Originally published at: http://www.howtogeek.com/188660/can-a-wireless-keyboard-and-mouse-work-with-a-laptops-wi-fi-versus-their-own-usb-receivers/
Available USB ports on laptops are at a premium even if you have few things to actually plug in, but what do you do if you are using wireless accessories and need those precious USB ports for other uses as well? Today’s SuperUser Q&A post looks for answers to one reader’s USB port dilemma.
Note: Not all Bluetooth is the same - and neither is all WiFi for that matter. Some manufacturers (e.g.: Sony with their PS3/PS4 hardware) use proprietary protocols which, while technically still "Bluetooth" or "WiFi", are incompatible with systems not specifically designed to work with them. If you want to get a keyboard/mouse that won't require extra hardware to connect, do some Googling to make sure it's using a universal standard.
I think there might be some wifi usb hubs out there that can allow you to put stuff from that hub onto the wifi network.
Of course, it will end up taking up usb ports, but at least not on your computer?
One important thing to consider about Bluetooth devices: They don't kick in until the operating system is booted up. So, if you were planning to use that keyboard to navigate through BIOS settings, forget it.
Moreover, Bluetooth can be pain at times. There's whole pairing issue. USB receivers, on the other hand, are just plug and play.
I use a USB hub, that turns 1 USB port into 4 ports. Keyboards and mice don't need to be direct for them to work properly. Also, I don't have Bluetooth on my laptop, I use a USB dongle.
I've had several problems with both USB and Bluetooth mouse/keyboard set-ups.
- If you do NOT put a USB mouse/keyboard in a direct port, i.e. if you use a hub, keystrokes and mouse clicks may be randomly dropped. I've stopped trying to use my hub for the keyboard/mouse.
- As to Bluetooth, the driver support for all of the mice that i have tried on my Toshiba laptop is very bad - jumpy or stuttered, making it almost impossible to click on a button - in fact, when you near a button, there seems to be some sort of computing load that stops the mouse from responding and invariably the cursor jumps past the button i was trying to select. For "last centimeter" navigation, i often have to resort to my trackpad to be able to click anything!
I just bought a Dell latitude 10 tablet and can't find a bluetooth keyboard with lighted,spillproof & pad in the middle. Any suggestions ? THANKS.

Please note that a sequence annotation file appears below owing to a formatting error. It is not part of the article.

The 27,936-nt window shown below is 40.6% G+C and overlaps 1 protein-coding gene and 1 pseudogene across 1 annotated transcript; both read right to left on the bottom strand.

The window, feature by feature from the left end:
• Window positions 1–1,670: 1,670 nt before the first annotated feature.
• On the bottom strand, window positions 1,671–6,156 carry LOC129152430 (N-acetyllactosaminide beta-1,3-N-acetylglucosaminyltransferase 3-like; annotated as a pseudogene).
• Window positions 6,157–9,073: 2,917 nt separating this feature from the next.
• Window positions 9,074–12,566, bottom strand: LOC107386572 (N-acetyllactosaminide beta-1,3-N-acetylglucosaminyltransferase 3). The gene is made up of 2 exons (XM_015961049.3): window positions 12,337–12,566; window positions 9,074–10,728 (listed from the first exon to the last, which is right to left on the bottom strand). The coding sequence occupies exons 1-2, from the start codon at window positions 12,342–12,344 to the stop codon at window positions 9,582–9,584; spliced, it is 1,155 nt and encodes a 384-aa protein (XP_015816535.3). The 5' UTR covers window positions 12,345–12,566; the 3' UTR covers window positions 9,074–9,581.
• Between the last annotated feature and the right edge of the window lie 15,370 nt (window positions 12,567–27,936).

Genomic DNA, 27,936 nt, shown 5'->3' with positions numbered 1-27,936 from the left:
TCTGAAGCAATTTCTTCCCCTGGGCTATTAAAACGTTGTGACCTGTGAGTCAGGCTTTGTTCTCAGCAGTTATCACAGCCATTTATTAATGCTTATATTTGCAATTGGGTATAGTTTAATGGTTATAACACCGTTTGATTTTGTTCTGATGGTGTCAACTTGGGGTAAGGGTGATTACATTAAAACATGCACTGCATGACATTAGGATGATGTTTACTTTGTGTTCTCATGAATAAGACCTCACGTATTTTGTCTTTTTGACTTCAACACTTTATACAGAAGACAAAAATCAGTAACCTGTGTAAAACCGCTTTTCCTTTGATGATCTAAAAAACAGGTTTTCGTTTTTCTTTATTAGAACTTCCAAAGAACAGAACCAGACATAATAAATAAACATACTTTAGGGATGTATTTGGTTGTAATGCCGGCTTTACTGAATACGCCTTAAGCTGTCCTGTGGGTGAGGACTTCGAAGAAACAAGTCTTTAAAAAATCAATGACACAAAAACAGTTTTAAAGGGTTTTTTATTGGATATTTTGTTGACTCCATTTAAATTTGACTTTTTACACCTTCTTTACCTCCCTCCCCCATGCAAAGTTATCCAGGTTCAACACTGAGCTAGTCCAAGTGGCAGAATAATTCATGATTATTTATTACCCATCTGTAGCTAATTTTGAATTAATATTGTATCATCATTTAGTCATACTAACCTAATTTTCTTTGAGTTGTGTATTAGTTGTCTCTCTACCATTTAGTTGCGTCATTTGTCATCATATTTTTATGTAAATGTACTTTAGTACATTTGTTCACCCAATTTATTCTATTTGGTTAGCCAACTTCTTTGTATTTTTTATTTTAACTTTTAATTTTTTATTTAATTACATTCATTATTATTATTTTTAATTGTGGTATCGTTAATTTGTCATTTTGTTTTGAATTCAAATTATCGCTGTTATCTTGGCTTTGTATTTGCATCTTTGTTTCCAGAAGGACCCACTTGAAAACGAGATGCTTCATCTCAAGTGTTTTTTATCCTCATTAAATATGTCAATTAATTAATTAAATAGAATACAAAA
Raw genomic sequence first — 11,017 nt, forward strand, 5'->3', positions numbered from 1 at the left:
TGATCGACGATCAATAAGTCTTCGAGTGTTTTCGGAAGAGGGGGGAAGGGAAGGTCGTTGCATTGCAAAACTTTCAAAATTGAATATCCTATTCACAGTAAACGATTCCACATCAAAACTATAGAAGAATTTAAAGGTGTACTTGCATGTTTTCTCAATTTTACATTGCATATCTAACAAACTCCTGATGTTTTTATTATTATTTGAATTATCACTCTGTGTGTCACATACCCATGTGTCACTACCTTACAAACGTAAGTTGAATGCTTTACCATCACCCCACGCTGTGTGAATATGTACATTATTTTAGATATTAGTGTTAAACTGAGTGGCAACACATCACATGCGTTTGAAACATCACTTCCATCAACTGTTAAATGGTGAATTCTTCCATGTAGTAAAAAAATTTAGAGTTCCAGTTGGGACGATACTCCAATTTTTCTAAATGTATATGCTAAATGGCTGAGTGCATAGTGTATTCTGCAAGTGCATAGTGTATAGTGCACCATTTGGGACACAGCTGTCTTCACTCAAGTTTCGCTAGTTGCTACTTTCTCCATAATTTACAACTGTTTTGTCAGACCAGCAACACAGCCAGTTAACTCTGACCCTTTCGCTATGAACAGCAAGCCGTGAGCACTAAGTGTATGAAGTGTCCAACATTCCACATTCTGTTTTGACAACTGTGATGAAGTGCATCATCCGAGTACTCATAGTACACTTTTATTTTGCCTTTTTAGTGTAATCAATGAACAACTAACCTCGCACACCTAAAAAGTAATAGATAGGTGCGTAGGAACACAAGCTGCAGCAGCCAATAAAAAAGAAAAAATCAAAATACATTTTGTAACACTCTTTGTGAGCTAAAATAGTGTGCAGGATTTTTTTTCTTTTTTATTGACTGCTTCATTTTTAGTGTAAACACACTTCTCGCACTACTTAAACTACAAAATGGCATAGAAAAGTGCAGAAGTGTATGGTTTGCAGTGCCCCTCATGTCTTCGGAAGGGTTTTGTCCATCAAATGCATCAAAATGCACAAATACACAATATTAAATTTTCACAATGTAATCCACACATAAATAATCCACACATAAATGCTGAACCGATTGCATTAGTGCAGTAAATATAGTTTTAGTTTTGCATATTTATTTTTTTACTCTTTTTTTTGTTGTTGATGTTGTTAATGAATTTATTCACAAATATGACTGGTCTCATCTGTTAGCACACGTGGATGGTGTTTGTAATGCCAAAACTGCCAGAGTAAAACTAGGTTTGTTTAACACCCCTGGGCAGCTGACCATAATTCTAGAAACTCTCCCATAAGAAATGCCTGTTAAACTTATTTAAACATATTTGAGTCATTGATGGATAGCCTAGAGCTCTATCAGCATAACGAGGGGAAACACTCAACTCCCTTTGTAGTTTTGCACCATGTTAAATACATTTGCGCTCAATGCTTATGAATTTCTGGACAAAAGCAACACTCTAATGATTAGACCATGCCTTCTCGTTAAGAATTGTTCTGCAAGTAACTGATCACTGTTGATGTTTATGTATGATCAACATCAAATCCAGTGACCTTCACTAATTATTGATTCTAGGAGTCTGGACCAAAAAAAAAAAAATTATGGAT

The simple solution is a usb hub. For keyboard and mouse almost any (1.1, 2.0, or 3.0) will do, but 3.0 is overkill (and would require a 3.0 port on your pc to get full usb 3.0 throughput). If you should encounter skipping or dropping of info (unlikely with keyboard or mouse, but possible) a powered hub will usually solve it. They need to be plugged into a wall socket and are a bit more pricey, but will drive several peripherals simultaneously with no problem. The old usb 1.1 is also problematical as many new devices will need 2.0 or better to perform adequately,
Remember the golden rule of usb - the performance you get will be equivalent to the slowest link in the chain, from device through hub to pc. For example, to get usb 2.0 performance each link in the chain must be at least usb 2.0. If any link is usb 1.1, the throughput will be limited to usb 1.1 speeds.
You need a different hub. I bought a "squid" 7-port USB hub, which would randomly drop connections and pop up "This device has malfunctioned" errors at random. It's in the dust bin. I replaced it with a 3-port swivel hub, which has worked flawlessly.
Don't blame problems with one cheap, POS hub on all hubs...good-quality USB hubs will work very well with a wide range of peripherals (I've got an Adesso USB keyboard, a Logitech M570 trackball's mini-receiver, and a printer connected to the 3-port hub, and all of them work flawlessly).
I've seen a lot of devices, and I've never heard of any USB device connected through WiFi, although "wireless USB" has been in the works for several years.
Bluetooth uses the same 2.4GHz spectrum as Wireless 802.11 b/g (and single-channel 802.11n), although they are not compatible; Bluetooth is essentially a low-speed, short-range IP network, with pairing for security. A single Bluetooth receiver can connect several devices simultaneously, including A2DP stereo audio (Bluetooth speakers and headsets), keyboards, trackpads, mice, and PAN (Personal Area Network) connections; for example, you can pair your iOS devices for iTunes syncing via Bluetooth, an Android device for the same, etc. Bluetooth 3.0+HS gives connection speeds of up to 24Mbps (802.11g has up to 54Mbps), which is enough to handle all of the above connections simultaneously; you only need one receiver in your tablet, laptop or PC to handle all of them, and a mini-USB receiver is as little as $2 and only takes up one USB 2.0 port.
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